Buddhist monk said to be using structures for religious, political aims.
YANGON, Burma – (Morning Star News) Striving for a peaceful legacy, Christians in Burma (also called Myanmar) are choosing to patiently endure an influential Buddhist monk’s campaign to build pagodas on church properties.
Initially social media and news media registered an outcry from Christians when U Thuzana, a powerful monk better known as Myaing Kyee Ngu Sayadaw, rallied supporters to build a Buddhist pagoda on Anglican church property in southeastern Karen state on April 23 – the third Buddhist shrine on church lands he has erected.
A bishop at St. Mark Anglican Church, where the pagoda was built in Kun Taw Gyi village, said Christian leaders don’t want to inflame religious and ethnic conflicts in a country where a newly-elected democratic government is striving for national reconciliation; besides trying to quell ethnic separatist movements, officials have had to deflect Burmese Buddhist rancor over the Assembly-election of an ethnic Chin Christian as vice president, Henry Van Thio.
“The new democratic government that came into power is trying for national reconciliation and ending armed conflict,” Bishop Saw Stylo told Morning Star News. “If we ignite [religious dispute] while the country is moving forward to a new chapter of the journey, it is likely that we will pass down a bad inheritance to our next generations. We don’t want to pass down this kind of inheritance, so we don’t respond.”
Christians wish peace to prevail, he said, and they also have a faith-based reason for graciously bearing up under injustice.
“We have to forgive each other,” Stylo said. “We can only see God if we forgive. So we always have to keep forgiveness with us.”
If the new government doesn’t take action against the illegal constructions, however, the menace will likely grow, as Buddhist organizations are among the most powerful institutions in Burma, he said.
Why Build Pagodas?
Sayadaw was not available for comment, but by talking with associates and followers of the provocative monk, Stylo gained some insight into what Sayadaw hopes to accomplish by building pagodas on church grounds – including one on church land in Hlaingbwe in January, and another in a Baptist compound in Pa-an, capital of Karen state, beginning in August of last year.
When the bishop visited the monk’s temple to request that he cease building the pagoda on the Anglican property, Sayadaw was not present, but a senior monk told Stylo that Sayadaw longed to place pagodas where he believes they had existed 2,000 years ago.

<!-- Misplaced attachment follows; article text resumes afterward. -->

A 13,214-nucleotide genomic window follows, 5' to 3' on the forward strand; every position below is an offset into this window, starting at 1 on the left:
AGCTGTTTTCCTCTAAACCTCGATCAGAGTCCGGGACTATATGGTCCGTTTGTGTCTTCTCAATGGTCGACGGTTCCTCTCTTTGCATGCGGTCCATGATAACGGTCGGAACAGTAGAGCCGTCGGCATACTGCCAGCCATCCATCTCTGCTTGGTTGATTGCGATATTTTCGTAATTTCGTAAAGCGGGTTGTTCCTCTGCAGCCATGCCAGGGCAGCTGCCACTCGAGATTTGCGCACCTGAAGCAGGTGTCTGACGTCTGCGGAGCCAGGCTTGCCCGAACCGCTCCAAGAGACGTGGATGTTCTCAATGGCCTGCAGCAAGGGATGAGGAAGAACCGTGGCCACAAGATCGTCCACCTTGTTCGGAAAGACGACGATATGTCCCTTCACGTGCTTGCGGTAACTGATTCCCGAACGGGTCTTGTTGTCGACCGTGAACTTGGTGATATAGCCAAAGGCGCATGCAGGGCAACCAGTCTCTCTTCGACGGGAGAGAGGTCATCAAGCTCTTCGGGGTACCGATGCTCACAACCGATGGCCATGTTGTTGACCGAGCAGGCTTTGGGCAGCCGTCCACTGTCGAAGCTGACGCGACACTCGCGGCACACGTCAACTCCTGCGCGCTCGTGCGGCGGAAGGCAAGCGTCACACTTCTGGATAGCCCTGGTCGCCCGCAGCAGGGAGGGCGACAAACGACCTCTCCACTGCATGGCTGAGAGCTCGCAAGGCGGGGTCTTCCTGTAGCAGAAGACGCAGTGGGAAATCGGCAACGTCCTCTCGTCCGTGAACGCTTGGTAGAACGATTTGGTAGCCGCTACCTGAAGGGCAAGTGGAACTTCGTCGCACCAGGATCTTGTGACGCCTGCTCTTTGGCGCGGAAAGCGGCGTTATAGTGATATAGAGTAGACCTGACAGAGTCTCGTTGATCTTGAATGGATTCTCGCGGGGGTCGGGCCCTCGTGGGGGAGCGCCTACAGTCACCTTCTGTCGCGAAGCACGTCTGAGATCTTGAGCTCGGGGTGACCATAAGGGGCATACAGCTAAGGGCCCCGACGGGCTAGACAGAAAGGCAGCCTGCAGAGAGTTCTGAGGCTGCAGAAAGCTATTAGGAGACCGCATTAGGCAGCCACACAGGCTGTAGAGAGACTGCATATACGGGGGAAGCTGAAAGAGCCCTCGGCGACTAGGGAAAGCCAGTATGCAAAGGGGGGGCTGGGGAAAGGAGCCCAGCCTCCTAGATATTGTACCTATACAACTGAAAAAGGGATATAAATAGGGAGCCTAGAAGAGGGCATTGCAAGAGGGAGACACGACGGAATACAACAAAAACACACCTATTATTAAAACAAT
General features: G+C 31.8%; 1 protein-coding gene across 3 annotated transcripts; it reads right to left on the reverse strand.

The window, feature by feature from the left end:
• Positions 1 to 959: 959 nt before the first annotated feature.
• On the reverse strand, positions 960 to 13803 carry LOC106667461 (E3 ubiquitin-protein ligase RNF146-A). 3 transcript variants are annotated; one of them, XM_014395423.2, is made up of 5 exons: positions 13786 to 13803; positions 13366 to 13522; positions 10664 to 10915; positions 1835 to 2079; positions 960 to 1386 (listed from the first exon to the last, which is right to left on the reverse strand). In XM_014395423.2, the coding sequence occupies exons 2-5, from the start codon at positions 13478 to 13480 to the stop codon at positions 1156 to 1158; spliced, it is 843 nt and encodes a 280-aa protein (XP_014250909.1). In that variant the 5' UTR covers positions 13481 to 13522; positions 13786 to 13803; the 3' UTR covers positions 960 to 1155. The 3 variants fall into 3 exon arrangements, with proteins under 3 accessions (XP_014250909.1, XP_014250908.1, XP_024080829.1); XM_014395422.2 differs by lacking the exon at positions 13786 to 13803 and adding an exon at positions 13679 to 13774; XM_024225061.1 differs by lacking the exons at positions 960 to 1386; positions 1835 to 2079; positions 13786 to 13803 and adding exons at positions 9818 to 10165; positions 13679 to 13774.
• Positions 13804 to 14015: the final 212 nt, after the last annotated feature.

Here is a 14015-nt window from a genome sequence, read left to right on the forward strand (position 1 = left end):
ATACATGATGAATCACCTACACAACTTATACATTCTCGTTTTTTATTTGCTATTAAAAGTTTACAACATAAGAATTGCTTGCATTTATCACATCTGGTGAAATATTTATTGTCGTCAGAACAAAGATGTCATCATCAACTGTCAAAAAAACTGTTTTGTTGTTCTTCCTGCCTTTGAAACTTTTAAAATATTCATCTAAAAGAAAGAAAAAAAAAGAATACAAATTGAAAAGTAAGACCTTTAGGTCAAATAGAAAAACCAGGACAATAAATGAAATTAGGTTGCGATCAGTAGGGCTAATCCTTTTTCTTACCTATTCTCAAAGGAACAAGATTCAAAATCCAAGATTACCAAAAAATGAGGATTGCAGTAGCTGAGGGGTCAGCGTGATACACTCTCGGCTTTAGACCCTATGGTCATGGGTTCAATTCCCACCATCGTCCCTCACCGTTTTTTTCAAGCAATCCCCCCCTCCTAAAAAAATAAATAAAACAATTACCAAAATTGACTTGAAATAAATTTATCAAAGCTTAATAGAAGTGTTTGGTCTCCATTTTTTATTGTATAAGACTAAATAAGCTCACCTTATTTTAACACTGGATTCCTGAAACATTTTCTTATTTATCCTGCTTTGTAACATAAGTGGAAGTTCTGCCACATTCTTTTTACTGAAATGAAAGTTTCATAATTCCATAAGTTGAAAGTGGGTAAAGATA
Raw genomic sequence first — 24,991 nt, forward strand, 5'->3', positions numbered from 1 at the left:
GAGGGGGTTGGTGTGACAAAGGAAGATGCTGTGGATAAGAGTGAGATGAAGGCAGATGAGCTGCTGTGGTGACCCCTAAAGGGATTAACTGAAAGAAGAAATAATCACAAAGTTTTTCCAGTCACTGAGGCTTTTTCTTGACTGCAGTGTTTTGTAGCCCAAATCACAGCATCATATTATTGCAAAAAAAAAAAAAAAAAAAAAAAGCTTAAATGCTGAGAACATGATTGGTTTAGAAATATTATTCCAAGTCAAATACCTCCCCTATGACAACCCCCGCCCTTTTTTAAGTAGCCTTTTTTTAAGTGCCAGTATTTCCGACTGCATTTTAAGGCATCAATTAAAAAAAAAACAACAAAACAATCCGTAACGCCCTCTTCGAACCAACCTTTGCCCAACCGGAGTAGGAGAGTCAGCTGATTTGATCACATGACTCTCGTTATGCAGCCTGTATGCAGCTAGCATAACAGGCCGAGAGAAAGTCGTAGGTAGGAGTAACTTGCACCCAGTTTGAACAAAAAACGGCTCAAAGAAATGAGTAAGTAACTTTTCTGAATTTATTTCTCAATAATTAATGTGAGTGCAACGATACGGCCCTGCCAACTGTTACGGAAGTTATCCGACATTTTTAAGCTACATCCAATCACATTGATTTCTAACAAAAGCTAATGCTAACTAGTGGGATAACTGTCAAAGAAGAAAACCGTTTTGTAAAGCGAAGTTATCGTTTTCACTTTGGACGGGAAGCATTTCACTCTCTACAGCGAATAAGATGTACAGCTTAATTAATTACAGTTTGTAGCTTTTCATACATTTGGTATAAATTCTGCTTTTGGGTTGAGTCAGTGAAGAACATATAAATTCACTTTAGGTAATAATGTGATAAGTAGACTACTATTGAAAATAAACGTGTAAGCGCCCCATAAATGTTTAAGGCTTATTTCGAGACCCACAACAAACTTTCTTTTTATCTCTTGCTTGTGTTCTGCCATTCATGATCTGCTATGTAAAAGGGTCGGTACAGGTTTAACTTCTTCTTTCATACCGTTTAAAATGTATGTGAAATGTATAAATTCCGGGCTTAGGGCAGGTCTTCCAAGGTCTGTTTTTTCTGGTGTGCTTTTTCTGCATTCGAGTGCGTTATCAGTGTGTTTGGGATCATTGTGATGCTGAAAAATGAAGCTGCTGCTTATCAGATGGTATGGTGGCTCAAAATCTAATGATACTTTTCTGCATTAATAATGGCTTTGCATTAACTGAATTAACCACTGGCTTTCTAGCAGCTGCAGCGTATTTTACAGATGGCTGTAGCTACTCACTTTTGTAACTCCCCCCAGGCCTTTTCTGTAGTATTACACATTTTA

The senior monk described Sayadaw’s longing figuratively as a “dream.”
“Whenever he gets a dream to build pagodas in any place, he accomplishes it,” Stylo said. “And all the places he has dreamed of are in Christian church compounds. We pray that he doesn’t dream anymore of building more pagodas on our Christian properties.”
Besides taking territory from Christians, there appears to be an ethnic/political motive to the monk’s pagoda-building. Followers of the powerful monk who helped erect the pagoda on the Anglican property told Stylo that Sayadaw believes the presence of pagodas will somehow lead to the disappearance from Karen state of the majority Burmese – though they too are predominantly Buddhist.
In 1995 the monk played a major role in dividing the armed, ethnic Karen group known as the Karen National Union (KNU) that was fighting for autonomy against Burma’s then-ruling junta. His Democratic Karen Buddhist Army (DKBA) split from the Christian-dominated KNU, leading to serious fighting and many deaths between the two groups.
With support from the Burmese government army at that time, the Buddhist-led DKBA troops launched attacks against the KNU, seizing major territories and bases.
During colonization by Great Britain, the Karen minority sided with British troops, and they fought alongside the British against the Burmese government army during World War II. Many animist and Buddhist Karen people converted to Christianity with the help of missionaries at that time.
Christian Karen consequently have long suffered in Burma, where the government has recognized the special status of Buddhism and promoted it as a means to consolidate support. Burma is about 80 percent Buddhist and 9 percent Christian.
In this context, Stylo urged Christian communities in Karen state to refrain from responding to the pagoda-building in an angry or violent manner in order to avoid the religious and armed conflicts that have been plagued the country for more than 60 years, contributing to poverty and human rights abuses against the Karen and other civilians.
“Burma has been a battlefield for over 60 years,” he said. “The English colonized it. Armed resistances and rebellions later occurred. Karen fellows were divided. We have been suffering painfully from the consequences of these conflicts.”